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Pastoralists, Free-Ranging Livestock and Wildlife Interactions: Adaptation to Land Use Change and Grazing Resources Variability in Kalahari North, Botswana

Akanyang, Lawrence (2019) Pastoralists, Free-Ranging Livestock and Wildlife Interactions: Adaptation to Land Use Change and Grazing Resources Variability in Kalahari North, Botswana. PhD thesis, University of Leeds.

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Abstract

Conservation of African wildlife is dependent on conservation areas (CAs) and adjacent pastoral areas. Even though the number of African CAs are increasing, the wildlife population in these CAs are in general decline because they are small and isolated. With human population densities, settlements and livestock grazing pressure in communally managed pastoral areas (hereafter CGAs) adjacent to CAs increasing, CGAs have become fragmented and degraded. Increasing interaction between livestock and wildlife between CAs and CGAs is inevitable. While there is some knowledge of the positive and negative interactions between wildlife moving between CAs and livestock in pastoral areas (e.g. Mara and Serengeti regions), less is known about such interactions in free-ranging pastoral systems in the Kalahari. This study therefore, investigates interaction – specifically the levels of competition and facilitation – between livestock and wildlife and how this varies between the wet and dry season and wildlife body size functional grouping and predation risk in the Kalahari. The study analysed the spatial distribution of forage availability and vegetation heterogeneity, the spatial distribution of eleven herbivores and twelve carnivores of different body sizes (>1kg) in relation to pastoral activities, and disturbance along a livestock grazing gradient starting in CGAs and ending in CAs in the Kalahari. The study used a systematic sampling approach to survey vegetation and wildlife spoor/tracks, in addition to conducting road-side field observations and Global Positioning System telemetry. The study shows that pastoral activities are largely confined to the CGAs, within a radius of 15km from the main settlements. Free-ranging livestock reduced forage quality and quantity in both seasons studied and facilitated woody plants, forbs, unpalatable annual grasses within the 15km radius from the settlements. Large-sized herbivores and carnivores concentrated in CAs and avoided areas in CGAs impacted by pastoralism in both seasons. Medium-sized carnivores and herbivores, except Ostrich, avoided areas of high livestock grazing intensity in pastoral dominated areas and were associated with CAs and moderately grazed areas in CGAs in both seasons. Small-sized wild herbivores, except Springbok, were associated with CGAs even closer to settlements in both seasons. These results suggest that even though the pastoral areas near the CAs are important as seasonal dispersal and breeding grounds for wildlife, intensified pastoral activities, such increased livestock grazing intensity and pastoralist-induced risk in the CGAs are restricting the seasonal movements of medium to large-sized wildlife between the CAs and the adjacent CGAs. Hence it is essential for wildlife conservation efforts to focus on 1) securing the dispersal areas (i.e. CGAs) by promoting moderate livestock grazing intensity and reducing pastoralist-induced risk to attract medium to large wildlife and 2) create and maintain functional heterogeneity in CAs to attract small sized wildlife.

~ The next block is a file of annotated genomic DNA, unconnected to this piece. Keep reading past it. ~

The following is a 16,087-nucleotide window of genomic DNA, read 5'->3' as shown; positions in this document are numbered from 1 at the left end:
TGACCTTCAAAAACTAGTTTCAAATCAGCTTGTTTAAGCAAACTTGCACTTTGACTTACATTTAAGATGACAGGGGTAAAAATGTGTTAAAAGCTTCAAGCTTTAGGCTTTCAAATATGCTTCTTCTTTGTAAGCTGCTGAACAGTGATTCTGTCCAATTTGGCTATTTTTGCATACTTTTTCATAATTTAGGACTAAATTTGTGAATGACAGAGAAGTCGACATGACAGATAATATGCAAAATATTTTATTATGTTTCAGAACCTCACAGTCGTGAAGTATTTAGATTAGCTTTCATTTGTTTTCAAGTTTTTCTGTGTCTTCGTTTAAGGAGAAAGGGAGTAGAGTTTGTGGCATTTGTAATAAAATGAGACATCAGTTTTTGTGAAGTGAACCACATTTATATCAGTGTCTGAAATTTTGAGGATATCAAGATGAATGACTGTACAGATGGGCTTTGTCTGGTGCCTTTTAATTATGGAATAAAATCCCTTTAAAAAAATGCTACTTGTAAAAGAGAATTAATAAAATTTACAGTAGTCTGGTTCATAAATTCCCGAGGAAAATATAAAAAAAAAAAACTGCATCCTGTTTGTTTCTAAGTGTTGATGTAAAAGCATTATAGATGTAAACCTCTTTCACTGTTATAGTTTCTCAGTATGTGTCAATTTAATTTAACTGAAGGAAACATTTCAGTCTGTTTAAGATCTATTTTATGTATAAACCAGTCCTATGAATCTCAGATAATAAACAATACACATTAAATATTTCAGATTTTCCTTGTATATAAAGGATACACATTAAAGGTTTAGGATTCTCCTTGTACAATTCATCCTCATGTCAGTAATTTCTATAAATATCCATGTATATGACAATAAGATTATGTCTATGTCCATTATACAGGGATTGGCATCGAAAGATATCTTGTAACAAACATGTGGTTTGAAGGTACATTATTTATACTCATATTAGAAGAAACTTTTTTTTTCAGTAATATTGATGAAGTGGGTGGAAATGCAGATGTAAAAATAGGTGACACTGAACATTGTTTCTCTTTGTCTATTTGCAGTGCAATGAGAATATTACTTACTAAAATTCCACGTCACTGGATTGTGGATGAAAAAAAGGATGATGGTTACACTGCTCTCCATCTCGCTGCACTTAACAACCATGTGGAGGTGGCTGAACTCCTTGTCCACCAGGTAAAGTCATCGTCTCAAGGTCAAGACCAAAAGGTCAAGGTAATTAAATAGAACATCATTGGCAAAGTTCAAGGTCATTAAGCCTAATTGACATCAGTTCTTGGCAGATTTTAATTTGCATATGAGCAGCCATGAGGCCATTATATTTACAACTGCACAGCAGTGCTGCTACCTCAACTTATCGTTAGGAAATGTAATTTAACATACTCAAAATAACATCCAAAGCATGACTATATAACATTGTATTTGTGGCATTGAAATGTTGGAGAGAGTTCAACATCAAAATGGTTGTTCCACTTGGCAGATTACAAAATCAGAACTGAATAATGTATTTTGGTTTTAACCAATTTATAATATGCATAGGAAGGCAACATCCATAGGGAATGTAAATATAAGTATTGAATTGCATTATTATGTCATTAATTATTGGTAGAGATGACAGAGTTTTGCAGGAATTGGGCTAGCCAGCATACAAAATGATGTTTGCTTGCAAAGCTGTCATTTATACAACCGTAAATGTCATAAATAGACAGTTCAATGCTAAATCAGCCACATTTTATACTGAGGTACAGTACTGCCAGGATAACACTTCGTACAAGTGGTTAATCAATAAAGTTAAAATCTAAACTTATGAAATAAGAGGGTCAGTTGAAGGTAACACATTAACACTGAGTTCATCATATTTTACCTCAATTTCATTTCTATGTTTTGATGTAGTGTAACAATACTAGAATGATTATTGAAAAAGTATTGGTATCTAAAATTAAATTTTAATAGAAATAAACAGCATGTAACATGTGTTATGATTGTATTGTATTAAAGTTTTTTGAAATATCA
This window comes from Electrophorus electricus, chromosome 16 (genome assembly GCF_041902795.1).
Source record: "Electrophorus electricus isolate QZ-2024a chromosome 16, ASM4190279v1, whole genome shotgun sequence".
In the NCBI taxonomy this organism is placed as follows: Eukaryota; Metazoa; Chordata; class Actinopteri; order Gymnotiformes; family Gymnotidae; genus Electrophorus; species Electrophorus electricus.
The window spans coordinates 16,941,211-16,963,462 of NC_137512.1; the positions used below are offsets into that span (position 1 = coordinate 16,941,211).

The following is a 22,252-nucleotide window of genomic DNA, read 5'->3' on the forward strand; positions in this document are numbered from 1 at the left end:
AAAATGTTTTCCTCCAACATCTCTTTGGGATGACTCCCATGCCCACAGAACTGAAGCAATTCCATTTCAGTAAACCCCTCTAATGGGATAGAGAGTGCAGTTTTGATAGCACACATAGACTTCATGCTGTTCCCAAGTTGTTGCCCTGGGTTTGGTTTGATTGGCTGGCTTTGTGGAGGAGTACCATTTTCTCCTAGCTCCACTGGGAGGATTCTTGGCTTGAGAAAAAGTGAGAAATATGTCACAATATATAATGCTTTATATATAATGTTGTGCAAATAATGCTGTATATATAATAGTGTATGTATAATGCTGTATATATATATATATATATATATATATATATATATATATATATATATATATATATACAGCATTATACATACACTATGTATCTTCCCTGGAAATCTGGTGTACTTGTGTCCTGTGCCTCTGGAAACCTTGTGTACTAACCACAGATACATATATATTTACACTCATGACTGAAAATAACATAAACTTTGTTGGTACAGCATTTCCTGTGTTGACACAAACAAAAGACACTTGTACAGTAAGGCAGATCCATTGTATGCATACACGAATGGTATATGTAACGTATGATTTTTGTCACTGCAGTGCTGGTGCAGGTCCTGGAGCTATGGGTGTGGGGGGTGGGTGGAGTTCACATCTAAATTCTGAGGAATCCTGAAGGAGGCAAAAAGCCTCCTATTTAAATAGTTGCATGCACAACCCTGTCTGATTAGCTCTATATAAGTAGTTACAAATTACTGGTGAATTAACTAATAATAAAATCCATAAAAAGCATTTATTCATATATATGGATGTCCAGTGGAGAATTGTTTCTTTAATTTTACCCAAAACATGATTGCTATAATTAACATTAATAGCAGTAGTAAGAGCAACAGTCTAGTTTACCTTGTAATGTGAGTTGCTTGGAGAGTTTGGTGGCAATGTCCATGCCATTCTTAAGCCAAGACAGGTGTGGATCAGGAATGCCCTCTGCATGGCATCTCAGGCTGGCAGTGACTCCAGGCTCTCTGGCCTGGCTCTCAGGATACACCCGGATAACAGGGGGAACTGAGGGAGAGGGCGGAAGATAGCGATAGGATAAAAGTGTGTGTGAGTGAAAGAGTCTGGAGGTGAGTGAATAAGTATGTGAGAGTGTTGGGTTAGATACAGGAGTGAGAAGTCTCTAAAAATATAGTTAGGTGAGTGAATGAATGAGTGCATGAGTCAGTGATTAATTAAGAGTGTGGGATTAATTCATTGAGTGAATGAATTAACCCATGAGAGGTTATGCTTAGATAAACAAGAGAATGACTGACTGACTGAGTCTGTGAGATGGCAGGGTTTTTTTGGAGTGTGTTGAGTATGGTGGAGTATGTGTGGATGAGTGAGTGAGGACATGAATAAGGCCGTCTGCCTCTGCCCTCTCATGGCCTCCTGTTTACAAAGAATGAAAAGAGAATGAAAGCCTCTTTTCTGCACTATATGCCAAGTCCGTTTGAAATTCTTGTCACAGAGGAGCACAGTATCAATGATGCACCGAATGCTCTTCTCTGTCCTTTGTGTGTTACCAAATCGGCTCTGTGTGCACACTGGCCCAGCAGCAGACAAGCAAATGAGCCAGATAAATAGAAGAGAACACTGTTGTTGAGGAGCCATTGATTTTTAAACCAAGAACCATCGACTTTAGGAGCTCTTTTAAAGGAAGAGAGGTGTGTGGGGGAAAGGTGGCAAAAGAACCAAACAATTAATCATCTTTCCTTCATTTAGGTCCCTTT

Item Type: Thesis (PhD)
Keywords: Conservation areas, Communal grazing areas, Herbivores, Carnivores, Free-ranging livestock, Land Use
Academic Units: The University of Leeds > Faculty of Environment (Leeds) > School of Geography (Leeds)
Depositing User: Dr Lawrence Akanyang
Date Deposited: 09 Oct 2019 10:52
Last Modified: 09 Oct 2019 12:32
URI: http://etheses.whiterose.ac.uk/id/eprint/24893

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